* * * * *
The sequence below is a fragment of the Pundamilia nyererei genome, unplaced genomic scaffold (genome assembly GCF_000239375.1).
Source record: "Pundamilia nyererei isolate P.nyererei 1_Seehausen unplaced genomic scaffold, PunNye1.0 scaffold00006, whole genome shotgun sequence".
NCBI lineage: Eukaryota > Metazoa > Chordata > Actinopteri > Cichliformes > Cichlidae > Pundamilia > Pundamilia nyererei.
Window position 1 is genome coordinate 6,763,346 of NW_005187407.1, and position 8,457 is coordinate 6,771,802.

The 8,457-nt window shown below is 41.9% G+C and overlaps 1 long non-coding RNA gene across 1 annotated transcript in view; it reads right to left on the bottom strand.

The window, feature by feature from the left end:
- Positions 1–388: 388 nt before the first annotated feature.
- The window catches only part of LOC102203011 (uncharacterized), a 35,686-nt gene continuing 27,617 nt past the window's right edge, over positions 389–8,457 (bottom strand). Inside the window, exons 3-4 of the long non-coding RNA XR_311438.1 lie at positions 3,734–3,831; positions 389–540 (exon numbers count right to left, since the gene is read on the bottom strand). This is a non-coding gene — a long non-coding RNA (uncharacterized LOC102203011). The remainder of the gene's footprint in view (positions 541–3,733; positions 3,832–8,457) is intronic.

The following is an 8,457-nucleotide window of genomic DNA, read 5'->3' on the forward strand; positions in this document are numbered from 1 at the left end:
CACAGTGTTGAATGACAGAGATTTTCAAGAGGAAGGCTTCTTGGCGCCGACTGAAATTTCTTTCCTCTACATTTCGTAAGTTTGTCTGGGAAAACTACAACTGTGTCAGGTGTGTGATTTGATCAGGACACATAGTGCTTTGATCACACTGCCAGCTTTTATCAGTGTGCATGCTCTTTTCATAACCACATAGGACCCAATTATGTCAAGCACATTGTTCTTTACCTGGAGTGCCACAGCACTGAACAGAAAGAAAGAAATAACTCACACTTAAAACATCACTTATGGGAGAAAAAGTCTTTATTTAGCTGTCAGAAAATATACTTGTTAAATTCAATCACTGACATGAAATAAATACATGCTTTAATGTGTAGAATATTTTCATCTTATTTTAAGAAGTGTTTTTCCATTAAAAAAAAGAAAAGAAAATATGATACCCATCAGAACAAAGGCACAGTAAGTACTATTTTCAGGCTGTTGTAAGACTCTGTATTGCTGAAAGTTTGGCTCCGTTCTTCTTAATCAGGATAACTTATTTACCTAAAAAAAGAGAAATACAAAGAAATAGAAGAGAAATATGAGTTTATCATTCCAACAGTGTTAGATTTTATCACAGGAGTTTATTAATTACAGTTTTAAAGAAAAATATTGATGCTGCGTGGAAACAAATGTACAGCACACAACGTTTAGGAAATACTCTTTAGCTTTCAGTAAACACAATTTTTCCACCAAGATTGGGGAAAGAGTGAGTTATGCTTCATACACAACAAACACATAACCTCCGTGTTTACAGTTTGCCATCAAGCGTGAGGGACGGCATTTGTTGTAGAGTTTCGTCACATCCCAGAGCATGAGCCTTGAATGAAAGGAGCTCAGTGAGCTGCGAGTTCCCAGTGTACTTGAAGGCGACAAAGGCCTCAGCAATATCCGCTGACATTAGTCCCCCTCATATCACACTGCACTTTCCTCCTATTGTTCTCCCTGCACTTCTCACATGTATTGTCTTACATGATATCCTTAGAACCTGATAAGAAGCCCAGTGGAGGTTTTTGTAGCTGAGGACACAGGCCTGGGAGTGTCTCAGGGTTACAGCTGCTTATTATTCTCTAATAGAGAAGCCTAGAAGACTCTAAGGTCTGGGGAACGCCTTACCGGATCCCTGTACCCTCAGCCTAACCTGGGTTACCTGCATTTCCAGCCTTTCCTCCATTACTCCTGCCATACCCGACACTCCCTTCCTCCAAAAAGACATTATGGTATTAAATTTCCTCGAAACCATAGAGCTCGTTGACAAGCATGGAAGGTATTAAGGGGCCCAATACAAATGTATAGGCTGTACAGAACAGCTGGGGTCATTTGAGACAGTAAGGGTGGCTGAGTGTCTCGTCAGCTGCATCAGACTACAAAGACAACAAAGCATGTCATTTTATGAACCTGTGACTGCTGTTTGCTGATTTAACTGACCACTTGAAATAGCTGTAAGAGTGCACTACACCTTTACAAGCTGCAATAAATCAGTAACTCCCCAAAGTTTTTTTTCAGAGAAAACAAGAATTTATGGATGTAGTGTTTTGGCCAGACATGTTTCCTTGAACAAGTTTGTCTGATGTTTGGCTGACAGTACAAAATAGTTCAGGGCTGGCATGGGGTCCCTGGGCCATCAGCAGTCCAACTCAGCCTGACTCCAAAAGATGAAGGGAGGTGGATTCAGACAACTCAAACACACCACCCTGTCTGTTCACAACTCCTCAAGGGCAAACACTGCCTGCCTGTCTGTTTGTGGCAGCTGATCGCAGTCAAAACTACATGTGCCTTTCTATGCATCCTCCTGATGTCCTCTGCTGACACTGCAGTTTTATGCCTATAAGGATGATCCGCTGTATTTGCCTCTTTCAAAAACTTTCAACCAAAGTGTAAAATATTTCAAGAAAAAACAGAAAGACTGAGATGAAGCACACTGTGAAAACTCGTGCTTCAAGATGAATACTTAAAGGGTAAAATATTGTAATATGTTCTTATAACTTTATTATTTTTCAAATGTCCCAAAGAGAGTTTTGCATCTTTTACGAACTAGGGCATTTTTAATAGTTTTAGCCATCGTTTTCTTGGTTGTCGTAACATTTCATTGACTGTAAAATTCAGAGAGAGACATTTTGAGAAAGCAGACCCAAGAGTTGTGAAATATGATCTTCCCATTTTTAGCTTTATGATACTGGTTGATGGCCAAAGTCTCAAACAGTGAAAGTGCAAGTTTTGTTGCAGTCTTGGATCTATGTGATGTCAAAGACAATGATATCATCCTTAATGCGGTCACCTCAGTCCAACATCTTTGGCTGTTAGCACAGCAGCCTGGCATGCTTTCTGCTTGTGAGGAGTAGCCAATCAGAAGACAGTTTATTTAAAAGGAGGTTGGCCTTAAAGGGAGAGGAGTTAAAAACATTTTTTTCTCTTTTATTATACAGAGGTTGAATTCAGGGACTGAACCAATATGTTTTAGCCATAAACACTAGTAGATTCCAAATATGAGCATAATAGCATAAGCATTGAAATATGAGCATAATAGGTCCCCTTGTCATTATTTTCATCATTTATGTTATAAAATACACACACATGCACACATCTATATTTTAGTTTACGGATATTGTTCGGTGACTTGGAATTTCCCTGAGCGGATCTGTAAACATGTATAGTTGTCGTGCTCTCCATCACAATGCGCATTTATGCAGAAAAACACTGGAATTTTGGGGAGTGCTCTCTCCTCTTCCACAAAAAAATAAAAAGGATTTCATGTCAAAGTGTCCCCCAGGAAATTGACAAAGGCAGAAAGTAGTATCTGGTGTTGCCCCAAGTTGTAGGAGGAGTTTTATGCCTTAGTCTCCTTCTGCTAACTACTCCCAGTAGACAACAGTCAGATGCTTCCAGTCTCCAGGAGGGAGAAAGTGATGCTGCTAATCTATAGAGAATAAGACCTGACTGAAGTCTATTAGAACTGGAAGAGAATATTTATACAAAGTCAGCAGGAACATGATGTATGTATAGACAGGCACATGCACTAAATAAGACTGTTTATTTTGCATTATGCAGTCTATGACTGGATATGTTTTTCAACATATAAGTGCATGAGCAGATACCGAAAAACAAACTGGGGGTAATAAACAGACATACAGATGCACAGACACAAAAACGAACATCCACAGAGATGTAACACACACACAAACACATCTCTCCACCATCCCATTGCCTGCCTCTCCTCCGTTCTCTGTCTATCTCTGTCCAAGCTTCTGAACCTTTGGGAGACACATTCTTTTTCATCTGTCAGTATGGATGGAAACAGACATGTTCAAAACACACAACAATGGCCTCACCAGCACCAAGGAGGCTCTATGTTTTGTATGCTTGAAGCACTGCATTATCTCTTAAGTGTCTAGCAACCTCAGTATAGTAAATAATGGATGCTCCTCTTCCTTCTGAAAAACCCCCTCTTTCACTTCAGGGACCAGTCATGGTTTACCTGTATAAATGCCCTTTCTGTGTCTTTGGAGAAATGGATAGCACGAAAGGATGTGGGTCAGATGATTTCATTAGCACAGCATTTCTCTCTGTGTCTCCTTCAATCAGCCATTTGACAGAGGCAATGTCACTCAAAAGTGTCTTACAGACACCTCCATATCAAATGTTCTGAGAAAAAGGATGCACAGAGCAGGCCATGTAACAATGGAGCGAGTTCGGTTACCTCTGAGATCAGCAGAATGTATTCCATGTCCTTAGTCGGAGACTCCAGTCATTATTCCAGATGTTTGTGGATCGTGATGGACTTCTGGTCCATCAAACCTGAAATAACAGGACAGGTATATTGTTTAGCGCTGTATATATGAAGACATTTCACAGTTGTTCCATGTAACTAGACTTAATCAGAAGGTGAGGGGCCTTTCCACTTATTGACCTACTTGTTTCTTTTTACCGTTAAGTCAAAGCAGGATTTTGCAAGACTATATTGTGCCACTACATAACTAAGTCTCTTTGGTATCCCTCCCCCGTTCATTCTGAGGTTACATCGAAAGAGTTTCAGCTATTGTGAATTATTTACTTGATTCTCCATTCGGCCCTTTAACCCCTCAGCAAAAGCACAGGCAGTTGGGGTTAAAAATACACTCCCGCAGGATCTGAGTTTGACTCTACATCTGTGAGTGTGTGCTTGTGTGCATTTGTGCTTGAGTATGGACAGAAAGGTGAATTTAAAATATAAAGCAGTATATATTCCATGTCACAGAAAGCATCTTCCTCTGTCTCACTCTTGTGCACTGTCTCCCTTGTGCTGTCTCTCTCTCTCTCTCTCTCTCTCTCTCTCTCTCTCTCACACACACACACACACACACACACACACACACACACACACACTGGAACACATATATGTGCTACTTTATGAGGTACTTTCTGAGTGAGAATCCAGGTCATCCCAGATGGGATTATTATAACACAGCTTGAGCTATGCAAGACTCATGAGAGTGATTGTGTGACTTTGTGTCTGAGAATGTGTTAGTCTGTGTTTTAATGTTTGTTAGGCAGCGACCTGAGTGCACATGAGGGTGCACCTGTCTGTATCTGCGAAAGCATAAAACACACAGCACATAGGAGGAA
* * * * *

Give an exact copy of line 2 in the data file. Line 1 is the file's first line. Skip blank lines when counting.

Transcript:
Source record: "Pundamilia nyererei isolate P.nyererei 1_Seehausen unplaced genomic scaffold, PunNye1.0 scaffold00006, whole genome shotgun sequence".